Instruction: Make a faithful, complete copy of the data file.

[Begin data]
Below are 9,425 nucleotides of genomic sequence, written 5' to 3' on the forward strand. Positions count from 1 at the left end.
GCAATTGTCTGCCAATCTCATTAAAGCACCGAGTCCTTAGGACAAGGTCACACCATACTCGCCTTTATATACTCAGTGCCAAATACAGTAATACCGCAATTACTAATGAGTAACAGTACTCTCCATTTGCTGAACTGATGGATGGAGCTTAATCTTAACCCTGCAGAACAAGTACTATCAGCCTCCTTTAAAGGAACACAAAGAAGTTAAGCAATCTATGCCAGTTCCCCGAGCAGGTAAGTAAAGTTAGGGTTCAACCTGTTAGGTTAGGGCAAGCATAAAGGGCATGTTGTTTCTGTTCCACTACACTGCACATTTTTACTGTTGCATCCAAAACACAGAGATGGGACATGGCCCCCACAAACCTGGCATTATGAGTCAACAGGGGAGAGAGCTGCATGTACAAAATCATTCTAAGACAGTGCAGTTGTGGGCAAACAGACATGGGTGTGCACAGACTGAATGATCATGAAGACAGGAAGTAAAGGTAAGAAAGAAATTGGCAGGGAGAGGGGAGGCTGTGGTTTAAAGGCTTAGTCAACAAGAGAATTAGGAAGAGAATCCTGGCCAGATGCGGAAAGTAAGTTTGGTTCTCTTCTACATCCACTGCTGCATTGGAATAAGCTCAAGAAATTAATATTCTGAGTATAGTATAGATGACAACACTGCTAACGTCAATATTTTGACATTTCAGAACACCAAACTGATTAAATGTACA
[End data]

Below are 9,425 nucleotides of genomic sequence, written 5' to 3' on the forward strand. Positions count from 1 at the left end.
GCAATTGTCTGCCAATCTCATTAAAGCACCGAGTCCTTAGGACAAGGTCACACCATACTCGCCTTTATATACTCAGTGCCAAATACAGTAATACCGCAATTACTAATGAGTAACAGTACTCTCCATTTGCTGAACTGATGGATGGAGCTTAATCTTAACCCTGCAGAACAAGTACTATCAGCCTCCTTTAAAGGAACACAAAGAAGTTAAGCAATCTATGCCAGTTCCCCGAGCAGGTAAGTAAAGTTAGGGTTCAACCTGTTAGGTTAGGGCAAGCATAAAGGGCATGTTGTTTCTGTTCCACTACACTGCACATTTTTACTGTTGCATCCAAAACACAGAGATGGGACATGGCCCCCACAAACCTGGCATTATGAGTCAACAGGGGAGAGAGCTGCATGTACAAAATCATTCTAAGACAGTGCAGTTGTGGGCAAACAGACATGGGTGTGCACAGACTGAATGATCATGAAGACAGGAAGTAAAGGTAAGAAAGAAATTGGCAGGGAGAGGGGAGGCTGTGGTTTAAAGGCTTAGTCAACAAGAGAATTAGGAAGAGAATCCTGGCCAGATGCGGAAAGTAAGTTTGGTTCTCTTCTACATCCACTGCTGCATTGGAATAAGCTCAAGAAATTAATATTCTGAGTATAGTATAGATGACAACACTGCTAACGTCAATATTTTGACATTTCAGAACACCAAACTGATTAAATGTACA